Many of the flagons that collectors chase for their collections have survived because they were made for use in churches and when no longer needed were put away in a vestry cupboard and forgotten. If they belong to a Church of England parish these articles should not be sold without the granting of a diocesan faculty however different rules apply to other churches and inevitably ‘leakage’ occurs especially when the value is not appreciated. These flagons had two main uses, the first to hold the communion wine which was consecrated in the flagon and the chalice recharged as necessary, the second use was to hold the water needed at the font for a baptism. It is not possible to distinguish domestic from church items as no specific design was used in church. Pear shaped flagons were made in the 16th century but are seldom seen, more commonly we see the James 1 style with dome shaped lids and a knob. This style was followed by the bun lidded ‘Charles 1’ and then the ‘beefeater’, so called because of its lid shape. Many of these last two designs are still housed in churches. Other types followed such as the straight sided and spire flagons.
Plates used as patens (for the communion bread) and others used for collection plates were common but as many of these did not have inscriptions it is impossible to distinguish them from domestic ones. We do occasionally find engraved alms plates from both parish and non-conformist churches dating from the late 17th century to the 19th century. From Scotland there have come dishes/chargers with clear dates and place names. Many of these were sold when the Free Church of Scotland amalgamated with the Church of Scotland in the early 20th century and surplus buildings and their contents were disposed of. The quality of these and their often accompanying chalices is high. Much prized are the alms dishes with royal medallions as a centre boss, often from London churches.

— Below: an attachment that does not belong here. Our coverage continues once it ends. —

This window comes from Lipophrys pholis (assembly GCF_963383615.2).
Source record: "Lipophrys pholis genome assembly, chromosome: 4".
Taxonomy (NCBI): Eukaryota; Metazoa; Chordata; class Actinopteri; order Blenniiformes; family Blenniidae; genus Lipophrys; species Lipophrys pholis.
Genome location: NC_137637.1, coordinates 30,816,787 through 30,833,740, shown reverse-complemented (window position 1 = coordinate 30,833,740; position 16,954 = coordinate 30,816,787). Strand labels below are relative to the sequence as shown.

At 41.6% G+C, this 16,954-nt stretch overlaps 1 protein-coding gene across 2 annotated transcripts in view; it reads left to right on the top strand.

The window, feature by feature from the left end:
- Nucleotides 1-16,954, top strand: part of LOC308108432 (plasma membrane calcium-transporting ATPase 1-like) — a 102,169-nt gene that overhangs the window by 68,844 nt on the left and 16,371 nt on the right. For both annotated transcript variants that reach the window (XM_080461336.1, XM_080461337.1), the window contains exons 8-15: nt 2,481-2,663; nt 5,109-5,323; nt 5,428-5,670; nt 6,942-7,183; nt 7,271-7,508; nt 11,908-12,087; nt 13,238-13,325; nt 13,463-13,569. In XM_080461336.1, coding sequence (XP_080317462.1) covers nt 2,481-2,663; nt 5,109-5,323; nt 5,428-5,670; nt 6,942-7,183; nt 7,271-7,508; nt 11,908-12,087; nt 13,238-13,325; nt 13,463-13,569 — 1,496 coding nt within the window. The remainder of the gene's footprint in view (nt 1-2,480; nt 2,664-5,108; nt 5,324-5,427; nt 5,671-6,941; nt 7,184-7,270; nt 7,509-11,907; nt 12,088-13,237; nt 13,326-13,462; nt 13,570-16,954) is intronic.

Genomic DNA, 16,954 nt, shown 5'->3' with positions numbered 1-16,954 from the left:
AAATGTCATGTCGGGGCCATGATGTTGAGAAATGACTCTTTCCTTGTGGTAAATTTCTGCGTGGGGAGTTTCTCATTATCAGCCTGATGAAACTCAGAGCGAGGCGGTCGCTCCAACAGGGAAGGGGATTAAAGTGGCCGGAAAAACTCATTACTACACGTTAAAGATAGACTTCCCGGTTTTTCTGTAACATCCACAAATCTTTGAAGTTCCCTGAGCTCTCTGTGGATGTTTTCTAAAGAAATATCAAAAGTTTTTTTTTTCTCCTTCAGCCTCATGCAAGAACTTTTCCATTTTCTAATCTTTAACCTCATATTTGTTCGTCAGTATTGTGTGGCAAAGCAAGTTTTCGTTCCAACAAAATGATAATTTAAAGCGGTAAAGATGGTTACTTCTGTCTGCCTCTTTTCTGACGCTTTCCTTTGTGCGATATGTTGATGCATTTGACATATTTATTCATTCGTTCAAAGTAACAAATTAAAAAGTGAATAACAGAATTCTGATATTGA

The third main type of church pewter is the chalice. The scottish ones are large, bucket shaped and in Scotland usually referred to as ‘communion cups’. They frequently have bold inscriptions noting the place and date. English ones are of a wide variety of designs and in the main smaller than the Scottish ones, inscriptions are rare and when present on chalices or flagons much more discrete. It is an oddity about chalices that the vast majority do not have maker’s marks although ‘hallmarks’ are seen infrequently. A rare example of a touchmarked piece is at St Cyres Church in Angus with the mark of William Eddon of London, active 1690 – 1747, there is a story there of its migration! A beautiful ‘hallmarked’ one is in the treasury at Chichester Cathedral with the marks of Robert Isles of London, working 1691 – 1735 but with a dramatic armorial added c1850. Irish chalices commonly have a thick stem and straight sided bowls.
Pilgrim badges are another field and often seen as many have been unearthed by the ‘mudlarks’ searching the Thames mud and other rivers, they date from the late 14 -16th century. Candlesticks were used in churches but due to the lack of inscriptions it is hard to distinguish between church ones and domestic ones, remarkable ones can be seen at York Minster.